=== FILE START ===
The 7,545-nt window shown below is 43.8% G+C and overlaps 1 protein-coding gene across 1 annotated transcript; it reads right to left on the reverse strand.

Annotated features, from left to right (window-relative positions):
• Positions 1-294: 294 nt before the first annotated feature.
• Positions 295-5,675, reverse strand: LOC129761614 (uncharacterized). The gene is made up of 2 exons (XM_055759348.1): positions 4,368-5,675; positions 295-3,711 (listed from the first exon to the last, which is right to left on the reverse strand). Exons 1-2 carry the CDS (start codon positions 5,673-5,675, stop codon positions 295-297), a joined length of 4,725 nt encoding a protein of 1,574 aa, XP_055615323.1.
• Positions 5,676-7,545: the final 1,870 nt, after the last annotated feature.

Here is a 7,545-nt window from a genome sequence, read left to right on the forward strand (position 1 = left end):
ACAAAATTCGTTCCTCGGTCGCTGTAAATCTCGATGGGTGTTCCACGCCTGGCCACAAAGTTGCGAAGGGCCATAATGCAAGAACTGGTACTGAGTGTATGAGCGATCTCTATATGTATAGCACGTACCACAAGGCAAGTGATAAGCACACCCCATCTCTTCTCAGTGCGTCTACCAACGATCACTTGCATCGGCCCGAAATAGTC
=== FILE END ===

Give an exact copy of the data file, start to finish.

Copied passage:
The 7,545-nt window shown below is 43.8% G+C and overlaps 1 protein-coding gene across 1 annotated transcript; it reads right to left on the reverse strand.

Annotated features, from left to right (window-relative positions):
• Positions 1-294: 294 nt before the first annotated feature.
• Positions 295-5,675, reverse strand: LOC129761614 (uncharacterized). The gene is made up of 2 exons (XM_055759348.1): positions 4,368-5,675; positions 295-3,711 (listed from the first exon to the last, which is right to left on the reverse strand). Exons 1-2 carry the CDS (start codon positions 5,673-5,675, stop codon positions 295-297), a joined length of 4,725 nt encoding a protein of 1,574 aa, XP_055615323.1.
• Positions 5,676-7,545: the final 1,870 nt, after the last annotated feature.

Here is a 7,545-nt window from a genome sequence, read left to right on the forward strand (position 1 = left end):
ACAAAATTCGTTCCTCGGTCGCTGTAAATCTCGATGGGTGTTCCACGCCTGGCCACAAAGTTGCGAAGGGCCATAATGCAAGAACTGGTACTGAGTGTATGAGCGATCTCTATATGTATAGCACGTACCACAAGGCAAGTGATAAGCACACCCCATCTCTTCTCAGTGCGTCTACCAACGATCACTTGCATCGGCCCGAAATAGTC